How to stay safe and have fun with your pets on Halloween
3 dogs dressed in costume for halloween
Credit: A Dogs Life Photography/Getty Images

Halloween is a fun time for kids and pets to get dressed up and parade around the neighborhood, but it's also a time to use some precaution when it comes to pets. We asked Dr. Molly Subasic Spears, DVM, of Coastal Vet Clinic in Bluffton, SC her tips for keeping your pet safe during Halloween.

Bulldog in tutu for Halloween
Credit: Alex Grace/Getty Images

SL: Which Halloween treats should you keep away from pets?
Dr. Molly:
You shouldn't give any human candy or treats to dogs, but the candies that can be most harmful to your family pets are chocolate and anything containing the artificial sweetener xylitol. Chocolate contains caffeine-like chemicals that can cause symptoms ranging from mild gastrointestinal distress (i.e. vomiting or diarrhea) to life-threatening cardiac arrhythmias or even death. The severity of symptoms is dependent upon the size of the dog and the amount of cocoa content of the candy. Milk chocolate contains the least amount of cocoa and tends to produce milder symptoms, while dark chocolate and baker's chocolate contain higher amounts of pure cocoa and produce more pronounced symptoms.

Xylitol is an artificial sweetener often found in chewing gum, baked goods, and other candies. When ingested, it can cause vomiting, dangerous hypoglycemia (low blood sugar) accompanied by weakness and collapse, and massive liver failure. Any animal that consumes xylitol should have immediate medical attention.

SL: Is there any truth to the rumor that black cats are often taken at Halloween?
Dr. Molly:
I have never heard of any increased "catnapping" incidents during Halloween, just a lot of superstition about them being associated with witches, demons, and bringing bad luck...none of which are true!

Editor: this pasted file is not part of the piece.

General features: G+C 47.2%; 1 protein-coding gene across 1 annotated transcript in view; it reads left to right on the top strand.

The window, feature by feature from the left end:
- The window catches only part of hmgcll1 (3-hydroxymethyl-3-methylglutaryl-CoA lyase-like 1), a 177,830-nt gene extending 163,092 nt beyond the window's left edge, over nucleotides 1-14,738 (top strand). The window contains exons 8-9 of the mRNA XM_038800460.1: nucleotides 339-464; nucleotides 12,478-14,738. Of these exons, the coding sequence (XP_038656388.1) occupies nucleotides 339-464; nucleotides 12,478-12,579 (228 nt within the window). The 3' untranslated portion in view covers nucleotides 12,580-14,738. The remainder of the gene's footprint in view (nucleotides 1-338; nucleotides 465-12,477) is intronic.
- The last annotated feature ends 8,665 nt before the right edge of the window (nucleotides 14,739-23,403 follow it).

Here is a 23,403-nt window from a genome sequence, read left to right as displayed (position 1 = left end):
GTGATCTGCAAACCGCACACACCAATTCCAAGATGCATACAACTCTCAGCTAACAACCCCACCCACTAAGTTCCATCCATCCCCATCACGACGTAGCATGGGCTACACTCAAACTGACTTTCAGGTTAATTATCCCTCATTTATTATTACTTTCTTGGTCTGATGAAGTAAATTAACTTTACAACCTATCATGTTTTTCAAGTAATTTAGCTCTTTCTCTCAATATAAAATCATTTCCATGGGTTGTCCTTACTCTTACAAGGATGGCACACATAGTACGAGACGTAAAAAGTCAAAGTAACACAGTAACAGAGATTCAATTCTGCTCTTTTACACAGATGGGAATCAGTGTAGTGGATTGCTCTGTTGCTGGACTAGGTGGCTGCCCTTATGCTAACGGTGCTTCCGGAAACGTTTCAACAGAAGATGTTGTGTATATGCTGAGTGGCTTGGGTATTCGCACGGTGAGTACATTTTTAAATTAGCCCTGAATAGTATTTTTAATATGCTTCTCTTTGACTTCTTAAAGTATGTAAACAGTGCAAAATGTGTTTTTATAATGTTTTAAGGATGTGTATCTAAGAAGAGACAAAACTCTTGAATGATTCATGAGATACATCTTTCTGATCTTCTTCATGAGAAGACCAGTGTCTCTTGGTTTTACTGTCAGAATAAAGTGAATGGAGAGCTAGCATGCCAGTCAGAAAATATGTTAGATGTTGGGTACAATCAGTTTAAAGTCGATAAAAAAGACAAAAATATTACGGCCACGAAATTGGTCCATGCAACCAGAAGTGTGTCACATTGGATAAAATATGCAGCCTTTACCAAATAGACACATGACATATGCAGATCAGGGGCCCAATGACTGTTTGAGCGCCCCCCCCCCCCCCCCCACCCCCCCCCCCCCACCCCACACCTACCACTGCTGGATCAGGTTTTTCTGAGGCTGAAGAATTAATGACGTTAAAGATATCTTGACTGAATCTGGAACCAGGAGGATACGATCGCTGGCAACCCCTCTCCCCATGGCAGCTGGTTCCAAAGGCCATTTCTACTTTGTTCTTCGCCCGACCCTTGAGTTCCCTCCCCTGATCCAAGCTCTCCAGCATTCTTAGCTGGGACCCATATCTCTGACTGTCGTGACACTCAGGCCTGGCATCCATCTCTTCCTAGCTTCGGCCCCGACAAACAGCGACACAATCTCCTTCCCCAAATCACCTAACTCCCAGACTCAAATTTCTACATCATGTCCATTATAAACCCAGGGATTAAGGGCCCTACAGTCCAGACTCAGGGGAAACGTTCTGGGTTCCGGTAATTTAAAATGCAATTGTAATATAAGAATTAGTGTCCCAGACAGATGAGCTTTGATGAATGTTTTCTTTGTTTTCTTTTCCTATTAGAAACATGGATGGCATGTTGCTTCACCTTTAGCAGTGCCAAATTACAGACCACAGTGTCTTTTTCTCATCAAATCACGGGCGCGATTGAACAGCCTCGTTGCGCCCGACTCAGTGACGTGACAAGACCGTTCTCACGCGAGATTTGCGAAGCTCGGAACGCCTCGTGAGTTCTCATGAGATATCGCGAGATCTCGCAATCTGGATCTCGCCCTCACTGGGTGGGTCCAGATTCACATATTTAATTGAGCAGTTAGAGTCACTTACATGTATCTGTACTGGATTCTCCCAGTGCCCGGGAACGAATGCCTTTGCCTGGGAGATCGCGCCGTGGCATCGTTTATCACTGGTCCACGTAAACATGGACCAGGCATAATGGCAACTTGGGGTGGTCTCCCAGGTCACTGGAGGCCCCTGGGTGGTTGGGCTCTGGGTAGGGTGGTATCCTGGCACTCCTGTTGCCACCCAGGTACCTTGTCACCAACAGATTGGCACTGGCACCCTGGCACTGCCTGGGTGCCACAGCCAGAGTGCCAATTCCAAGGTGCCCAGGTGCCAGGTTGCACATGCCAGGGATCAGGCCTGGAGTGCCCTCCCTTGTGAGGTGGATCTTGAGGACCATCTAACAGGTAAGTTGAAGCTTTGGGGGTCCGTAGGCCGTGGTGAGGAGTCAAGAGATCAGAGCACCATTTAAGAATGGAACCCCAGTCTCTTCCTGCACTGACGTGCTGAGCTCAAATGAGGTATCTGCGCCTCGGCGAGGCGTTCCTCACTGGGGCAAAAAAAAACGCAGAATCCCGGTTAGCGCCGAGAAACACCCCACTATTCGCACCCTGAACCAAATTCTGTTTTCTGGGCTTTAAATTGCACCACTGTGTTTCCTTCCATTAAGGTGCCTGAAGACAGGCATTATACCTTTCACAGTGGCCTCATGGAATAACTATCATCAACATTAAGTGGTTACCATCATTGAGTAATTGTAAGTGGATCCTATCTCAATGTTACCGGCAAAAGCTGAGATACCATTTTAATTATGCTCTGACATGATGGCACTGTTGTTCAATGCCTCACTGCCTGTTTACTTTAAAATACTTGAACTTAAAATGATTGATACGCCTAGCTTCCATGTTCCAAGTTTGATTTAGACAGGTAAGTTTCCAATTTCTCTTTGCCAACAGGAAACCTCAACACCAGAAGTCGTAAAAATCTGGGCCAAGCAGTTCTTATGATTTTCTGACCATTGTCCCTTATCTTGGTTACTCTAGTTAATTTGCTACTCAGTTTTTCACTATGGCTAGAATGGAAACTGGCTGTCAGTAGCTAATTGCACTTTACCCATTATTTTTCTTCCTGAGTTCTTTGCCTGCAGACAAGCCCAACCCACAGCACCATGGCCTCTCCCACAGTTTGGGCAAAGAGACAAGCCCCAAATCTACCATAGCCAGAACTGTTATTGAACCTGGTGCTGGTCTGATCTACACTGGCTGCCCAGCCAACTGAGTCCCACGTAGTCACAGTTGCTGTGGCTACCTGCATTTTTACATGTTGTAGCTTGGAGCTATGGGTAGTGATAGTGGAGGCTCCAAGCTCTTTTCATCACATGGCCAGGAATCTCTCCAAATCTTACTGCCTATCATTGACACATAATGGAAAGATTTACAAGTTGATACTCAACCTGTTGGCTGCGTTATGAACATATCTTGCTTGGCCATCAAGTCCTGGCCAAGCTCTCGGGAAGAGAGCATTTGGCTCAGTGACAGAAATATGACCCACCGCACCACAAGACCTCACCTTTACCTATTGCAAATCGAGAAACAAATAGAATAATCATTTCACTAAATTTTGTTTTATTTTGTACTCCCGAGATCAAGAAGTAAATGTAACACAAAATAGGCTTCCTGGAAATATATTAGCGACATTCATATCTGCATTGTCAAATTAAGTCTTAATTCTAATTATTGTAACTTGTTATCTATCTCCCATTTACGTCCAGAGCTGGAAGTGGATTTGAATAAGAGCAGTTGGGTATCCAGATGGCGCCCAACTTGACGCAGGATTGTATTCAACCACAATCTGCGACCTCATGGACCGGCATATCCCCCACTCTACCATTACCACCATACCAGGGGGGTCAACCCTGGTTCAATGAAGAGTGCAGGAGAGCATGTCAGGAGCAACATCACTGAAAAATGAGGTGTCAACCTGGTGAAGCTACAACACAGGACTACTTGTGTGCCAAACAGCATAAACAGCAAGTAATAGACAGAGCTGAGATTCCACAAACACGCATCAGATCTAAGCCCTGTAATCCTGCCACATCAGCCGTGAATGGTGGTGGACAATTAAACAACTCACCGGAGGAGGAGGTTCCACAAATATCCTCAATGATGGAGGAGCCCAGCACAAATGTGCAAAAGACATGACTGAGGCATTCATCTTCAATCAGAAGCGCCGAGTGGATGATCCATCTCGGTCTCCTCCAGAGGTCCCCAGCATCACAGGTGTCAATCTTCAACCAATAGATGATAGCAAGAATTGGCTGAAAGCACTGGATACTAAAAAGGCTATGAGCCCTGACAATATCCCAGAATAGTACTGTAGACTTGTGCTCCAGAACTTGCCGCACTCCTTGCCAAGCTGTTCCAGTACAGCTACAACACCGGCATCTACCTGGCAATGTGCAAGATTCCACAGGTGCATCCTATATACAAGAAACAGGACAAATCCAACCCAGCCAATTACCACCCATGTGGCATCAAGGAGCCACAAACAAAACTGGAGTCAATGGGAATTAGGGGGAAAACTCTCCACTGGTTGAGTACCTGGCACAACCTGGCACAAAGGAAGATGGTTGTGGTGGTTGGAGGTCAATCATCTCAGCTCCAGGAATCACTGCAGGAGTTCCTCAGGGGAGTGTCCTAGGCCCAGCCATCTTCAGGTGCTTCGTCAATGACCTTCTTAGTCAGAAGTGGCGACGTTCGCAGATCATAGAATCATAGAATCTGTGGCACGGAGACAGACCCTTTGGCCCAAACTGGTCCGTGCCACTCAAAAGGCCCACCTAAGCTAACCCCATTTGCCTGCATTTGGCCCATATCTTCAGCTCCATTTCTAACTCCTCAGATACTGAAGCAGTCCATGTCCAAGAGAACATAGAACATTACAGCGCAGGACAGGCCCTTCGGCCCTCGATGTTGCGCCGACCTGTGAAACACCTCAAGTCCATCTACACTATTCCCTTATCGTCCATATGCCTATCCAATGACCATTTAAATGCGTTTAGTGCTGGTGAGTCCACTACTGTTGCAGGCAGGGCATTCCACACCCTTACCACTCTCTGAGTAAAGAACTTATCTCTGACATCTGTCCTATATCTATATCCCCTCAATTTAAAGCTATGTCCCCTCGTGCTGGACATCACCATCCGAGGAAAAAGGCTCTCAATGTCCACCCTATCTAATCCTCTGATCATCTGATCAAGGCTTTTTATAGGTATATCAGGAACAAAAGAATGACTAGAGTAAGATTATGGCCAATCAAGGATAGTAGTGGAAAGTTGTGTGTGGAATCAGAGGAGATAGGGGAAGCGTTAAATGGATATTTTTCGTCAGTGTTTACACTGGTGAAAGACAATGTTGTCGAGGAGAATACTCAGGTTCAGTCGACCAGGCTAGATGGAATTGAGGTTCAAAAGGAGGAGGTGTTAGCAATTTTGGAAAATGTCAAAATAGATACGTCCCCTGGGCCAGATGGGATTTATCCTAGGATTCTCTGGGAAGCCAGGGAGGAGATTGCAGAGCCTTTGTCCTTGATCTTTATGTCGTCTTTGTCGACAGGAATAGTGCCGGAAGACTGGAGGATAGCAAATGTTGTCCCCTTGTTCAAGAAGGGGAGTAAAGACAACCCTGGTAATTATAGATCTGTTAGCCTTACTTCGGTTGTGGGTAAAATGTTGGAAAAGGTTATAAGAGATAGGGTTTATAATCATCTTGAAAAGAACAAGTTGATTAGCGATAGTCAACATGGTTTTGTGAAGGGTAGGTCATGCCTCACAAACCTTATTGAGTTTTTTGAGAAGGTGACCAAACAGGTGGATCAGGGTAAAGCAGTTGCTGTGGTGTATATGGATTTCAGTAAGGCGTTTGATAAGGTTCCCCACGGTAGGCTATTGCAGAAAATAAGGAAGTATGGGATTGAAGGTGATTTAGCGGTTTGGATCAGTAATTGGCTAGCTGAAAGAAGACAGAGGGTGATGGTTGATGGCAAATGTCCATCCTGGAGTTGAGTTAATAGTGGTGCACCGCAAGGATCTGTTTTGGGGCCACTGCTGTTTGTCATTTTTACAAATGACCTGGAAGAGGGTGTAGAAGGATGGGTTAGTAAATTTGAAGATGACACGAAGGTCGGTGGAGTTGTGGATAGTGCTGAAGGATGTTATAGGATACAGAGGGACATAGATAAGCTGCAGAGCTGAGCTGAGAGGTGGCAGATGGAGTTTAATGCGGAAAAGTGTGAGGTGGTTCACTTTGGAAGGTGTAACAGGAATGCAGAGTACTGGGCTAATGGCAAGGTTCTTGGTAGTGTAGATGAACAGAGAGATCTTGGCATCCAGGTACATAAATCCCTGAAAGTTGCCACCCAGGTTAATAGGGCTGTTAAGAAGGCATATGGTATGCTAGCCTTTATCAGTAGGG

Pugs dressed as gondliers for Halloween
Credit: Timothy A. Clary/Getty Images

SL: Do you have any safety tips or fun ideas for dressing your pet in costume?
Dr. Molly:
Dressing dogs and cats in costume can be a lot of fun. However, caution should be used when putting pets in costume. Some potential safety issues would include elastic bands that could compromise circulation or small pieces that could be chewed off and swallowed. Additionally, if your pet shows any signs of anxiety while trying to apply a costume, do not continue to try to dress them up.

If your pet does tolerate wearing a costume, check out our Costume Parade for fun and unique ideas! Always remember to keep your pet on a leash if they accompany you during Trick-or-Treating.

SL: What are some ways to calm your pet if they get nervous with the ringing doorbell and kids running around?
Dr. Molly:
If your pet becomes nervous with the doorbell or children, it is best to avoid the situation all together. You could sit on the front porch to hand out candy or leave a note on the door to not ring the doorbell. Keep your pet inside, or if possible, confined to a crate or bedroom so they do not bolt when the door is opened. Another solution would be to leave your pet with a friend or relative that does not participate in Halloween activities. Things like Thundershirts, calming supplements, or pheromones are widely available to help pets deal with anxiety. Your veterinarian can also make recommendations for appropriate anti-anxiety medications, if necessary.

Bassett Hounds dressed as clowns for Halloween
Credit: GK Hart/Vikki Hart/Getty Images

SL: Of course it's a good practice to ID/microchip your pet in case they get away from you during trick or treating. Any tips about this?
Dr. Molly:
Microchipping provides a permanent method of identification for your pet. Once the microchip is implanted, the owner's information (name, address, telephone number, emergency contact) is registered with the manufacturing company. Just make sure to notify the microchip company of any changes in this information so your pet will always be reunited to you with ease.

SL: What about plants and decorations that are put out in the fall such as pumpkins, Indian corn, mums, etc.—are any of these toxic or hazardous to dogs?
Dr. Molly: Corn cobs are favorite items for dogs to ingest and they will get stuck in the intestines. Many other fall plants such as mums and pumpkins are relatively safe for dogs, but it's always best to not let pets consume anything other than their own food and treats.

Dr. Molly from Coastal Vet Clinic
Credit: Courtesy of

Stay tuned to more helpful tips from Dr. Molly and have a Happy Halloween!